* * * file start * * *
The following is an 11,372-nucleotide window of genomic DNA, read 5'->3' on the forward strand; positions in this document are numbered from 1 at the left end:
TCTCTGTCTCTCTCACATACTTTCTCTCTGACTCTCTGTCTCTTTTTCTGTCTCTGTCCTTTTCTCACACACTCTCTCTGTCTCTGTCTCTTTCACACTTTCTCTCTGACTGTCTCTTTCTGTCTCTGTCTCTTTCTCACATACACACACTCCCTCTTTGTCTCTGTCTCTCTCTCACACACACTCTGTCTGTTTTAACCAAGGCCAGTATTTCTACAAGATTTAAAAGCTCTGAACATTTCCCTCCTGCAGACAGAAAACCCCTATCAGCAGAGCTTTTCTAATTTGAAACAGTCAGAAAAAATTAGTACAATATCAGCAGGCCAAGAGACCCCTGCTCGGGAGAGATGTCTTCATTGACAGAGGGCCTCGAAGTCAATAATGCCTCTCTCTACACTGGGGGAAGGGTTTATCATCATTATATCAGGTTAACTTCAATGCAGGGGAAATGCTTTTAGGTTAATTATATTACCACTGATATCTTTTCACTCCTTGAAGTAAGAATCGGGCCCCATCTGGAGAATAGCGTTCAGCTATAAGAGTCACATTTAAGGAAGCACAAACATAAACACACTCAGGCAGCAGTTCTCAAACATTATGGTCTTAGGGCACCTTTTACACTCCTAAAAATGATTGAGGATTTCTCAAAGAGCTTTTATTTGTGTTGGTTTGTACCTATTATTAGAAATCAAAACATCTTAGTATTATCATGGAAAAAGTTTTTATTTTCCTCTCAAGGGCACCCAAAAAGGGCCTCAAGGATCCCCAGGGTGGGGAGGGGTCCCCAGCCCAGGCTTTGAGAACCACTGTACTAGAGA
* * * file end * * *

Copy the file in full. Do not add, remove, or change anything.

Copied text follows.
The following is an 11,372-nucleotide window of genomic DNA, read 5'->3' on the forward strand; positions in this document are numbered from 1 at the left end:
TCTCTGTCTCTCTCACATACTTTCTCTCTGACTCTCTGTCTCTTTTTCTGTCTCTGTCCTTTTCTCACACACTCTCTCTGTCTCTGTCTCTTTCACACTTTCTCTCTGACTGTCTCTTTCTGTCTCTGTCTCTTTCTCACATACACACACTCCCTCTTTGTCTCTGTCTCTCTCTCACACACACTCTGTCTGTTTTAACCAAGGCCAGTATTTCTACAAGATTTAAAAGCTCTGAACATTTCCCTCCTGCAGACAGAAAACCCCTATCAGCAGAGCTTTTCTAATTTGAAACAGTCAGAAAAAATTAGTACAATATCAGCAGGCCAAGAGACCCCTGCTCGGGAGAGATGTCTTCATTGACAGAGGGCCTCGAAGTCAATAATGCCTCTCTCTACACTGGGGGAAGGGTTTATCATCATTATATCAGGTTAACTTCAATGCAGGGGAAATGCTTTTAGGTTAATTATATTACCACTGATATCTTTTCACTCCTTGAAGTAAGAATCGGGCCCCATCTGGAGAATAGCGTTCAGCTATAAGAGTCACATTTAAGGAAGCACAAACATAAACACACTCAGGCAGCAGTTCTCAAACATTATGGTCTTAGGGCACCTTTTACACTCCTAAAAATGATTGAGGATTTCTCAAAGAGCTTTTATTTGTGTTGGTTTGTACCTATTATTAGAAATCAAAACATCTTAGTATTATCATGGAAAAAGTTTTTATTTTCCTCTCAAGGGCACCCAAAAAGGGCCTCAAGGATCCCCAGGGTGGGGAGGGGTCCCCAGCCCAGGCTTTGAGAACCACTGTACTAGAGA